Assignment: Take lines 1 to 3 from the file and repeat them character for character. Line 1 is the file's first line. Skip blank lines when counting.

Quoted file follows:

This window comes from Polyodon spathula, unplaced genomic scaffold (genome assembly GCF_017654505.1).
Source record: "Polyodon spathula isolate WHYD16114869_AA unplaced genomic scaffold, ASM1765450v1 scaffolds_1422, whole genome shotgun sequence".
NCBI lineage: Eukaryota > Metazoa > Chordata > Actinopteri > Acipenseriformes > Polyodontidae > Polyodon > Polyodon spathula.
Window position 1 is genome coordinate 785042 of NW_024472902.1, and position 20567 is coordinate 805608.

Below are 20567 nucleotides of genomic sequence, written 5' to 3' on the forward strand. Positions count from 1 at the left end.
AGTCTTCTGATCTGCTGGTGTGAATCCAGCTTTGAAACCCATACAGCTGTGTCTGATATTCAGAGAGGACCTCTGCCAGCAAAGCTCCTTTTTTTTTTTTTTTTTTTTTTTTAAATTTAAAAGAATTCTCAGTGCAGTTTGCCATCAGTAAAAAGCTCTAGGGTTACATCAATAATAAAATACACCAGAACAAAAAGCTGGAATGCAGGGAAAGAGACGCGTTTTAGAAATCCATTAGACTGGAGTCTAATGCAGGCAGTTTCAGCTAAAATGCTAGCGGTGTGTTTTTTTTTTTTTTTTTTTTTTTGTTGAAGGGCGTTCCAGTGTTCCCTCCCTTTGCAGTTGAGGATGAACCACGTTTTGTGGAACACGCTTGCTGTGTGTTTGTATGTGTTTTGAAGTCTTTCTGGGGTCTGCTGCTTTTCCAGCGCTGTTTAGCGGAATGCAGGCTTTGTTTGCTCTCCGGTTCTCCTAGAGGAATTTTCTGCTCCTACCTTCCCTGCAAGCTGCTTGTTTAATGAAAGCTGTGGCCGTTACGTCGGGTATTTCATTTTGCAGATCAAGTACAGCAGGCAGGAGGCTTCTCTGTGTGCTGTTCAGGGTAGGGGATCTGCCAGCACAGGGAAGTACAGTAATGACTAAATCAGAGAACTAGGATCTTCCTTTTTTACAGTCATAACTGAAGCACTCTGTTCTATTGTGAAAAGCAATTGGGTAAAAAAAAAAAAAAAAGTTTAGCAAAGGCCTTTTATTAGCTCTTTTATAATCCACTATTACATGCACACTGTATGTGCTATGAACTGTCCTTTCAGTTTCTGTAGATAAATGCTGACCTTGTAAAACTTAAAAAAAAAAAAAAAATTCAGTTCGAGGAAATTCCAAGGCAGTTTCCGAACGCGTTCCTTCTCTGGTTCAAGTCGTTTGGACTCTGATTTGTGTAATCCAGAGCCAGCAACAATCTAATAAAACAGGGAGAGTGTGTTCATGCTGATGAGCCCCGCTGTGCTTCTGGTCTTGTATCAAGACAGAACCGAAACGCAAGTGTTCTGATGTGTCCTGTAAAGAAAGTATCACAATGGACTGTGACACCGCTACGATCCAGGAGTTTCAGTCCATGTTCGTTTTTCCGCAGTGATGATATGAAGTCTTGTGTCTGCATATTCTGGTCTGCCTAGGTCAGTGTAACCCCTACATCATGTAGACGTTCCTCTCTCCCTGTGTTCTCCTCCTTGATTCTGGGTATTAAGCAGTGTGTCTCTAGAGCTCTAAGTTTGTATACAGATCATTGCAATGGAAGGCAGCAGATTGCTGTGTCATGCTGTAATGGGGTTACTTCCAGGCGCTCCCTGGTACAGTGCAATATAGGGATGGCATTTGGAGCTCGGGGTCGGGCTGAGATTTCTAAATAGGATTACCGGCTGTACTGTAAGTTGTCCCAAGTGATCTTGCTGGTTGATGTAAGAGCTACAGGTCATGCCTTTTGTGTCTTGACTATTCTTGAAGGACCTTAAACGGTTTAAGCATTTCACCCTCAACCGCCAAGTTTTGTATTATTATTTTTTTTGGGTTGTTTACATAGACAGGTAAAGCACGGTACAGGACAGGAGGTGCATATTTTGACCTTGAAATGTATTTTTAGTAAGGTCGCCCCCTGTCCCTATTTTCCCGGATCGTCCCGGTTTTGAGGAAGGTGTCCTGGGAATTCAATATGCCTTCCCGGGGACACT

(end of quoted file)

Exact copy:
This window comes from Polyodon spathula, unplaced genomic scaffold (genome assembly GCF_017654505.1).
Source record: "Polyodon spathula isolate WHYD16114869_AA unplaced genomic scaffold, ASM1765450v1 scaffolds_1422, whole genome shotgun sequence".
NCBI lineage: Eukaryota > Metazoa > Chordata > Actinopteri > Acipenseriformes > Polyodontidae > Polyodon > Polyodon spathula.